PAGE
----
> happened earlier today and then everything quit again.
    > When it does connect the speed is fine.
    > I don't own a laptop so I can't know if it would be a problem with the
    > Sprint card. I do have Network Magic and I've reset the connection several
    > times and it says there is nothing wrong with the network or the internet
    > connection. It resets the IP address and says the connection is fine, but
    > it didn't work.
    > At the moment, everything is working and I did a speed test on Speakeasy and
    > it's showing 750kbps which is average for my connection.
    > Is it possible there is Internet server troubles for the last 20 hours or do
    > I have some kind of trouble?
    > Any thoughts appreciated,
    > Joe
    >


    Open a DOS box (command prompt window). Try

    nslookup www.altavista.com

    The returned result shows the results of a DNS lookup, which converts
    a symbolic address, into a numeric one (72.30.186.25). And the server
    that was consulted, to get the answer.

    If there is a long delay, before the answer returns, it means one of
    the DNS servers in your list is not working. And as far as I know,
    Windows evaluates them in the same order all the time. So the duff one
    will be checked first every time. (Other OSes may be clever enough to
    consult the known working one first.)

    My internet connection uses DHCP for both my router and DHCP from
    my computer to my router. In both cases, DHCP automatically asks
    for the DNS server addresses from the DHCP host. Two are provided as a
    rule, which is intended to give some redundancy against failures.
    And in some cases, one or both of the suggested DNS servers might
    not actually be working. (Although lately I cannot say I've had
    any problems, so they've gotten better at keeping them running.)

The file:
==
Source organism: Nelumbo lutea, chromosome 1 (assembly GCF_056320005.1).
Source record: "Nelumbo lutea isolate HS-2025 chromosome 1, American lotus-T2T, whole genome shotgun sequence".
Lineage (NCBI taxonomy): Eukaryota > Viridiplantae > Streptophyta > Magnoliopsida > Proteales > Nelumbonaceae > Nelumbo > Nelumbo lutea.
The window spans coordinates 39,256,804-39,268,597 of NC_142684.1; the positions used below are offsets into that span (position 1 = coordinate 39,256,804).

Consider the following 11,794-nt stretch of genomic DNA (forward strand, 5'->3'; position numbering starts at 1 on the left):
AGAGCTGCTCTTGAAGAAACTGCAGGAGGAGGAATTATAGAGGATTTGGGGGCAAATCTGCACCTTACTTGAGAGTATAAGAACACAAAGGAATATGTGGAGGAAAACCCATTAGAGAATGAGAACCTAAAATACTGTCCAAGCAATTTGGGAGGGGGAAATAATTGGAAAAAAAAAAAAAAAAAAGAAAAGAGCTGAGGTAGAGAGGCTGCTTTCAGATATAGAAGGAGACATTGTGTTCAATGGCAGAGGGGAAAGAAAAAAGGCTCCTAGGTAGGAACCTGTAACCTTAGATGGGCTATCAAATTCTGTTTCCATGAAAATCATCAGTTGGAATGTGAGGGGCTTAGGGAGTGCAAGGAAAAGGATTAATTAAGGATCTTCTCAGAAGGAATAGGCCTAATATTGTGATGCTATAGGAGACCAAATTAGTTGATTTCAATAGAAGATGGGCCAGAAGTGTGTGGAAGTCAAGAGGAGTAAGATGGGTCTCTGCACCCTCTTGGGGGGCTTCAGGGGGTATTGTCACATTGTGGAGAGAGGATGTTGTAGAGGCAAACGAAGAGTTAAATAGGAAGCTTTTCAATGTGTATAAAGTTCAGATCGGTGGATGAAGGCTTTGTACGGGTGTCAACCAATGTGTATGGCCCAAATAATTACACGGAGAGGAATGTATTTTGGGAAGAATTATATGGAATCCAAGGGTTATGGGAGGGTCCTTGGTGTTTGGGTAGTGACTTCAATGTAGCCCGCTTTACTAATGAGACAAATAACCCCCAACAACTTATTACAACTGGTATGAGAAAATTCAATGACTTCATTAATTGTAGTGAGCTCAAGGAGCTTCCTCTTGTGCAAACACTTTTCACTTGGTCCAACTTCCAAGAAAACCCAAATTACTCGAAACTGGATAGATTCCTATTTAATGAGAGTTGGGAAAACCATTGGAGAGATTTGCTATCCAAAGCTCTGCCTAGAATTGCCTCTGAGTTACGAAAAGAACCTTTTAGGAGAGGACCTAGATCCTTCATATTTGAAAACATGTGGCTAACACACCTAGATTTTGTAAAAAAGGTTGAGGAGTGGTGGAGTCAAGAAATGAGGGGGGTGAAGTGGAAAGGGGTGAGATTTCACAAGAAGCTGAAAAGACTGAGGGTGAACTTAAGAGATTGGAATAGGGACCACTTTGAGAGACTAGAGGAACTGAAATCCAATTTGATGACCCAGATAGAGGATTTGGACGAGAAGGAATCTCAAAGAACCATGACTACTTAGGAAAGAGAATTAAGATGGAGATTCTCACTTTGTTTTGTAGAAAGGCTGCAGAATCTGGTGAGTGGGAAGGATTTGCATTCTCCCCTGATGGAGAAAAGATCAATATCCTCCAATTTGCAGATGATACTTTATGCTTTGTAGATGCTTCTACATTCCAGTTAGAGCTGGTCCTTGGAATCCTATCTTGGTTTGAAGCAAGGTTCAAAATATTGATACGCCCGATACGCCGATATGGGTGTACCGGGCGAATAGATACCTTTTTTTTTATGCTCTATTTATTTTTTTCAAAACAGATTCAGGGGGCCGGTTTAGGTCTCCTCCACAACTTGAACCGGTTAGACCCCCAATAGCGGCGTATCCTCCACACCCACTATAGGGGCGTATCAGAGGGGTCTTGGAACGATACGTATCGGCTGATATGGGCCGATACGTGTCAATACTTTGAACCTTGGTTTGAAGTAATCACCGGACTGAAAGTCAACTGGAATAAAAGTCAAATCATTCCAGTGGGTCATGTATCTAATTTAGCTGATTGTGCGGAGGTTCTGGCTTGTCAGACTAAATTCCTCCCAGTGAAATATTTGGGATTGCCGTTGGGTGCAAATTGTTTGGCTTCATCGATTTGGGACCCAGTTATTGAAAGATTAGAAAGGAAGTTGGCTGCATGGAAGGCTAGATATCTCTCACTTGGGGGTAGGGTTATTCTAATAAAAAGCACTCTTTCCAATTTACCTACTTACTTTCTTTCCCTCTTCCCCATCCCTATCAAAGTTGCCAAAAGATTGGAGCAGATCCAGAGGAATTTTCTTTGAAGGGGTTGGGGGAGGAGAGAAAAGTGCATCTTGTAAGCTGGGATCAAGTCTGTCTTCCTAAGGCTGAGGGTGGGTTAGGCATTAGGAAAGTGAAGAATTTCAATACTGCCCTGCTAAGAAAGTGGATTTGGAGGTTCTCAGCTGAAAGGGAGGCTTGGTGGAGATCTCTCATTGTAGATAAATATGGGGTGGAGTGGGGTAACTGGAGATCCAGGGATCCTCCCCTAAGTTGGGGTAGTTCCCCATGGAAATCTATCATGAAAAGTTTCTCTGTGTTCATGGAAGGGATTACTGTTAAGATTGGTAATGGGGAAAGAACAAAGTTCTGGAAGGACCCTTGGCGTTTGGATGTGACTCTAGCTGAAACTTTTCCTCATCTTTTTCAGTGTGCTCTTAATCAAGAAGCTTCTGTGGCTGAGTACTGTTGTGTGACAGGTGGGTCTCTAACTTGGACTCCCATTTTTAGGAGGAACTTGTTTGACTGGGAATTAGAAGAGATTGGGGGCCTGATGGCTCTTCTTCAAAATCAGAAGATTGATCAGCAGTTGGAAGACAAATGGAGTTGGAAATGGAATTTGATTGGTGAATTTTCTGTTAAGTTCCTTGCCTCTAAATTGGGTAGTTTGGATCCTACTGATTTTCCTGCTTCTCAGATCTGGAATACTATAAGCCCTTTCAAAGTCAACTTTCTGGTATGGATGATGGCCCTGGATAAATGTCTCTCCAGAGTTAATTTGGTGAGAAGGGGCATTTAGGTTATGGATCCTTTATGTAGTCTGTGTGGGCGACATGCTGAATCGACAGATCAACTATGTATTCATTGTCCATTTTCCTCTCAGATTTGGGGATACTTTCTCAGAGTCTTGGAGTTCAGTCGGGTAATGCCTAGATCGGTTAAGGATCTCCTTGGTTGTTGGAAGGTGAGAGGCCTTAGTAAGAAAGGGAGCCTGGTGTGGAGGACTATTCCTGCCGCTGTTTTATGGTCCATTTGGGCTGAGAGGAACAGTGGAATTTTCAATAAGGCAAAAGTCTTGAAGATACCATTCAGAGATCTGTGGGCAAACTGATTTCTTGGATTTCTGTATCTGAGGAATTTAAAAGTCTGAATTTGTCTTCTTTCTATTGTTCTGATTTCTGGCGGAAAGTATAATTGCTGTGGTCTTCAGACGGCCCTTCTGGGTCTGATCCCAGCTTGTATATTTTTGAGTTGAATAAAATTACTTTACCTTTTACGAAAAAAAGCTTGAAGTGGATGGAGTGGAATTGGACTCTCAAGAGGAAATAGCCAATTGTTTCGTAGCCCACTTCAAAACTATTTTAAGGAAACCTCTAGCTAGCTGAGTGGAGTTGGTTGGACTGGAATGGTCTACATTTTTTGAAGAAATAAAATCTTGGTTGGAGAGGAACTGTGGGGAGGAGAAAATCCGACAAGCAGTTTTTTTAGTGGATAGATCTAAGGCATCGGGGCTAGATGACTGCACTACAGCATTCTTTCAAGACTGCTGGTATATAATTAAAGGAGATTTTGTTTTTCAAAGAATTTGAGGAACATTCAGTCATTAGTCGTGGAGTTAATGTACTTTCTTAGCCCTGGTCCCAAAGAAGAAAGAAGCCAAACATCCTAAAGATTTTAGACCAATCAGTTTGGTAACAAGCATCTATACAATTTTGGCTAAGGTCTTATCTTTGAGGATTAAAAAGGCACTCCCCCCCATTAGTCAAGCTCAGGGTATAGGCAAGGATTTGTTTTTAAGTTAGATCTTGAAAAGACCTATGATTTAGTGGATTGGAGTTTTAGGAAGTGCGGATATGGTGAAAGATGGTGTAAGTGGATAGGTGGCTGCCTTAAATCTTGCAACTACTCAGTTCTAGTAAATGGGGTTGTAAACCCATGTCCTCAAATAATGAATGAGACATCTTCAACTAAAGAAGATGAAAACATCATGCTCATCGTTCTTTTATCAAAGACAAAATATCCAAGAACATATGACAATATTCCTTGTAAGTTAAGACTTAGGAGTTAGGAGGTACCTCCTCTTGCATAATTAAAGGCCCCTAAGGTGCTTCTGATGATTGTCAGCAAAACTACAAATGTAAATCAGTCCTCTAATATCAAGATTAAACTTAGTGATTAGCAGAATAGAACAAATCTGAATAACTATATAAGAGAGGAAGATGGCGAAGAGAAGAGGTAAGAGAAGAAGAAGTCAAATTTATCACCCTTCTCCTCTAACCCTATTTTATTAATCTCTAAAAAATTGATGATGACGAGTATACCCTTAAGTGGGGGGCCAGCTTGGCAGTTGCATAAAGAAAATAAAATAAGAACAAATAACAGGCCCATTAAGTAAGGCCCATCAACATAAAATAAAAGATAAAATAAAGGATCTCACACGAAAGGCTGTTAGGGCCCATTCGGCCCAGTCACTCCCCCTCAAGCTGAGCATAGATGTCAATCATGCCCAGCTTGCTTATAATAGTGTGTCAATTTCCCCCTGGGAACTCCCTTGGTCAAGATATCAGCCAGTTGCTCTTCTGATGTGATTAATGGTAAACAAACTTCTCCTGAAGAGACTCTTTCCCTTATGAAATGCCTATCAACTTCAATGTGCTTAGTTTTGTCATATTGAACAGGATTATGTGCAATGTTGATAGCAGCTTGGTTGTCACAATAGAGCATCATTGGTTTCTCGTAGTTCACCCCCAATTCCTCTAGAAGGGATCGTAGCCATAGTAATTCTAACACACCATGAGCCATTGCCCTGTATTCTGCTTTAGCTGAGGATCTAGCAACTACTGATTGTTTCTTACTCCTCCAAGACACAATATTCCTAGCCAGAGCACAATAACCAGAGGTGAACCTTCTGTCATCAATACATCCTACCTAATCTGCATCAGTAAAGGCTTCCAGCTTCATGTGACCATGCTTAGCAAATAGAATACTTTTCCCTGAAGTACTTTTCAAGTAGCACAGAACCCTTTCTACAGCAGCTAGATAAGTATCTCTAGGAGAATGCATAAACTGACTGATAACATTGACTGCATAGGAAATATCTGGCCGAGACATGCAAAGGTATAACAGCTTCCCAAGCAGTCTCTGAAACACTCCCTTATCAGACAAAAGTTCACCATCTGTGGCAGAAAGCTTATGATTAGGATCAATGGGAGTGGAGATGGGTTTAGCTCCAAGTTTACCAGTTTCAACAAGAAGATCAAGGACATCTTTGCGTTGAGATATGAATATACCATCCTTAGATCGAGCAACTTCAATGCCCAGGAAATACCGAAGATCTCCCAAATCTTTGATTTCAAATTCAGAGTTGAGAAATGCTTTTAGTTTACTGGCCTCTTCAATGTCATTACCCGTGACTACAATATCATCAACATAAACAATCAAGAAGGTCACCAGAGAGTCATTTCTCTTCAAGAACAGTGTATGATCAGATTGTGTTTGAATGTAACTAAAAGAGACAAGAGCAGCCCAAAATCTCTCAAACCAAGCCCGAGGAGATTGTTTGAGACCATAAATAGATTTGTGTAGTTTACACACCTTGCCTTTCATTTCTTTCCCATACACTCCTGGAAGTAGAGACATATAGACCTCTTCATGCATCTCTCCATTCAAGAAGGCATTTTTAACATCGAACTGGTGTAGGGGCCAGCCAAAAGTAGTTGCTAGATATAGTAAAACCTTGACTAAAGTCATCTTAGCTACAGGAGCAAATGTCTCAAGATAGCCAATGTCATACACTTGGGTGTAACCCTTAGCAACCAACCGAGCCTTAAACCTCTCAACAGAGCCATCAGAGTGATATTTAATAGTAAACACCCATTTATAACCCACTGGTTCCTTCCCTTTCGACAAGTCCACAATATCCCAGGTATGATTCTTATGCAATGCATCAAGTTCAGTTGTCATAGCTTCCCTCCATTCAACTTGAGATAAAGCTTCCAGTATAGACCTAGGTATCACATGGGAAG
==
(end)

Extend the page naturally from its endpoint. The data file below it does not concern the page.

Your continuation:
You can also assigned DNS addresses statically. My router has
    room for a couple entries in its WAN setup page. And in Windows,
    I suppose you could disable DHCP, and do some assignments yourself.
    The trick is, to know some DNS addresses at your ISP to use.
    (Mine used to serve a lot of users through some main DNS servers,
    but has now distributed things a lot more. You could do a
    reverse lookup on your current DNS addresses, to figure out
    whether there is a naming convention for them at your ISP, and
    then try some other similarly named nodes.)

    Also note, that there was a recent change to DNS, in that during
    the last Windows Update, a change was pushed out to fix a DNS
    exploit. That would have happened on Patch Tuesday, which is the
    second Tuesday of every month.

    http://www.theinquirer.net/gb/inquirer/news/2008/07/09/serious-dns-flaw-caused-hacking

    Paul
     
    Paul, Jul 17, 2008
    #2
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  3. Joe J.

    Joe J. Guest

    "Paul" <> wrote in message news:g5o25o$bdp$...
    > Joe J. wrote:
    >> Since yesterday afternoon I've been having connection issues. I have a
    >> two computer network at home and my connection is via a Sprint broadband